On 5–6 April, I attended the annual Stone-Campbell Journal Conference. One of the most fascinating papers was that by David Fiensy.
The paper was rather innocuously titled “Interpreting Acts: The Value of Archaeology.” But David delivered a fascinating, eye-opening discussion of disease in the ancient Mediterranean.
David’s primary evidence is archaeologically preserved in bones and (yes) fecal deposits. This may make some of the content a bit awkward. But David’s research helpfully clarifies (and likely corrects) to how we should imagine the authors and audiences of the NT.
Another very interesting paper was by Jerry Sumney on Paul’s use of pre-formed material in 1 Corinthians. Jerry’s argument leads him to paint a picture of Paul in 1 Corinthians as less antagonistic to existing leadership and tradition.
This is ultimately more consistent with the portrayal of Paul in Acts. Jerry then understands Paul’s criticisms in Galatians to derive from the very particular context that letter addresses.
Also included at the beginning of this recording is a short reflection on Christian education that I was privileged to give when the scheduled speaker wasn’t able to attend.
The latest reviews from the Review of Biblical Literature include:
- Miryam T. Brand, Evil Within and Without: The Source of Sin and Its Nature as Portrayed in Second Temple Literature, reviewed by Rodney A. Werline
- Ronald E. Clements, Jerusalem and the Nations: Studies in the Book of Isaiah, reviewed by Bo H. Lim
- John A. Cook and Robert D. Holmstedt, Beginning Biblical Hebrew: A Grammar and Illustrated Reader, reviewed by Bálint Károly Zabán
- Jason von Ehrenkrook, Sculpting Idolatry in Flavian Rome: (An)Iconic Rhetoric in the Writings of Flavius Josephus, reviewed by Patrick McCullough
- David A. Fiensy and Ralph K. Hawkins, eds., The Galilean Economy in the Time of Jesus, reviewed by Ulrich Busse and by Sarah E. Rollens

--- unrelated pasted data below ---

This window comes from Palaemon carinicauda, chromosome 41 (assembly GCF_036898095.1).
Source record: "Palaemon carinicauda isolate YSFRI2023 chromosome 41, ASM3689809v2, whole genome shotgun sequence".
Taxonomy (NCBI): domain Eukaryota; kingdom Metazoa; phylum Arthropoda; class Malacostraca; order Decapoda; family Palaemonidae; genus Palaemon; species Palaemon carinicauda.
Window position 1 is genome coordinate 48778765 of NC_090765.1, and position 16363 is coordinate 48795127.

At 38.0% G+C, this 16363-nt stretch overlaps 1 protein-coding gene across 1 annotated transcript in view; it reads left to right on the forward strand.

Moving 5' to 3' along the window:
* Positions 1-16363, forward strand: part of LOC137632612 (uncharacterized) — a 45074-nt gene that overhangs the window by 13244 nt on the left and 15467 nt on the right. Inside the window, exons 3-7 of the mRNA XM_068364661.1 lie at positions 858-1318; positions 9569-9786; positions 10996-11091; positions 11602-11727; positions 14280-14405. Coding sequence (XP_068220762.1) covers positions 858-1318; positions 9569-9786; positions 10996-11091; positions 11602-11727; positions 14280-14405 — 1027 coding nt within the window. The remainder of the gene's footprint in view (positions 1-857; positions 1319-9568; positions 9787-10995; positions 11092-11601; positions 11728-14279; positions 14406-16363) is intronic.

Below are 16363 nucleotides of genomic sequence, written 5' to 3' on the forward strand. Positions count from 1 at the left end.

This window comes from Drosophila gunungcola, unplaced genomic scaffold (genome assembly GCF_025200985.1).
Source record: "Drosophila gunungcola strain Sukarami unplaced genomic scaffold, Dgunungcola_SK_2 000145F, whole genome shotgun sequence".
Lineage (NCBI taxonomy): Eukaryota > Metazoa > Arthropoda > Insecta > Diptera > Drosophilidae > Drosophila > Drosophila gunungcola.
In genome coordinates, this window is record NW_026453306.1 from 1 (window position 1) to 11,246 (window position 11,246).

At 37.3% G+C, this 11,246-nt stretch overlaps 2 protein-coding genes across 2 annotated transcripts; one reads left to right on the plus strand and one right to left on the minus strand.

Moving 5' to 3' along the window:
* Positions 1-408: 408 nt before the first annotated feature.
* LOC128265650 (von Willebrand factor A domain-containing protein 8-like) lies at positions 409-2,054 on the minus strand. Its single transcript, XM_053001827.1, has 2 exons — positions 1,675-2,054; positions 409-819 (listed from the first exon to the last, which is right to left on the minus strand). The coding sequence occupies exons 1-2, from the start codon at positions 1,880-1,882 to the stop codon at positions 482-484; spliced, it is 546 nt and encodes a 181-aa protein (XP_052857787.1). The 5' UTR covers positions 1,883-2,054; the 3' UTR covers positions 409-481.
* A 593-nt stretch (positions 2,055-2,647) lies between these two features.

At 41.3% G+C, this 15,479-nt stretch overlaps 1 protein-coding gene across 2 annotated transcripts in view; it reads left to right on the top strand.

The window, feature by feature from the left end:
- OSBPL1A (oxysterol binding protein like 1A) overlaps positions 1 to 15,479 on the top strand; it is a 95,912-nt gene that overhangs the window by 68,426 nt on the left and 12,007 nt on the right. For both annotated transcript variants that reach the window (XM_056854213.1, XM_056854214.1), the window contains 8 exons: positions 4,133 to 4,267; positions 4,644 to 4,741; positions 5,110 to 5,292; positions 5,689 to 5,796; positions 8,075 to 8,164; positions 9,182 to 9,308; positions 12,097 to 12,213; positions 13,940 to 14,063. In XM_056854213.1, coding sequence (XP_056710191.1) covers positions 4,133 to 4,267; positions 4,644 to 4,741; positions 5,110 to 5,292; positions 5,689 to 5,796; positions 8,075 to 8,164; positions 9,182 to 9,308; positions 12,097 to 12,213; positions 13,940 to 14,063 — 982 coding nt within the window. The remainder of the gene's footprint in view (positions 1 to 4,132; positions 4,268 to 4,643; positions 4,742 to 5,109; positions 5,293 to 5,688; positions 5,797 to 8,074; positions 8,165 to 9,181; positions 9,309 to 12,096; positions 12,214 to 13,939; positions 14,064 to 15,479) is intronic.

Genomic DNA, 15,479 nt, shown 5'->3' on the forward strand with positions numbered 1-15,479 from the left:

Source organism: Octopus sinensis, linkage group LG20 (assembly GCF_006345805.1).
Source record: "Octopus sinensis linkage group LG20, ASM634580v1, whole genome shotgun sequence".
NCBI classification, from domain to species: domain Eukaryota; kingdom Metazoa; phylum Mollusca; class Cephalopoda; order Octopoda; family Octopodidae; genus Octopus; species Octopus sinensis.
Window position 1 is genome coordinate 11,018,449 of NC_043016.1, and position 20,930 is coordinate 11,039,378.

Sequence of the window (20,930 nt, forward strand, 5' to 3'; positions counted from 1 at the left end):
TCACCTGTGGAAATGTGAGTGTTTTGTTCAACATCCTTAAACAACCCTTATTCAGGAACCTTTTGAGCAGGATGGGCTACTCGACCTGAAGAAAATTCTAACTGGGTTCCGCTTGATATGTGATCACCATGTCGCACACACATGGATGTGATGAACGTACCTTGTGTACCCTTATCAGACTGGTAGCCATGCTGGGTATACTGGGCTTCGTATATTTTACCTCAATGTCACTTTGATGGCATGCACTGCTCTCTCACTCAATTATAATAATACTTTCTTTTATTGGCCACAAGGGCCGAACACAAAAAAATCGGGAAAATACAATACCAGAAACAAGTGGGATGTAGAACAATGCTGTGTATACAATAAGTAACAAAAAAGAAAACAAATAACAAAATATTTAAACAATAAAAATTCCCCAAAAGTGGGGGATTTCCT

- André Gagné and Jean-François Racine, eds., En marge du canon: Études sur les écrits apocryphes juifs et chrétiens, reviewed by Edmon L. Gallagher
- Jonathan S. Greer, Dinner at Dan: Biblical and Archaeological Evidence for Sacred Feasts at Iron Age II Tel Dan and Their Significance, reviewed by Aren M. Maeir
- Helen R. Jacobus, Anne Katrine de Hemmer Gudme, and Philippe Guillaume, eds., Studies on Magic and Divination in the Biblical World, reviewed by Craig A. Evans
- David Marcus, Scribal Wit: Aramaic Mnemonics in the Leningrad Codex, reviewed by Christopher Dost
- Susan Marks, First Came Marriage: The Rabbinic Appropriation of Early Jewish Wedding Ritual, reviewed by Joshua Schwartz
- David R. Nienhuis and Robert W. Wall, Reading the Epistles of James, Peter, John and Jude as Scripture: The Shaping and Shape of a Canonical Collection, reviewed by John Kloppenborg
- John Painter and David A. deSilva, James and Jude, reviewed by Darian Lockett
- Luis Sánchez Navarro, Escudriñar las Escrituras: Verbum Domini y la interpretación bíblica, reviewed by Jeffrey L. Morrow
- C. S. Song, In the Beginning Were Stories, Not Texts: Story Theology, reviewed by Michelle J. Morris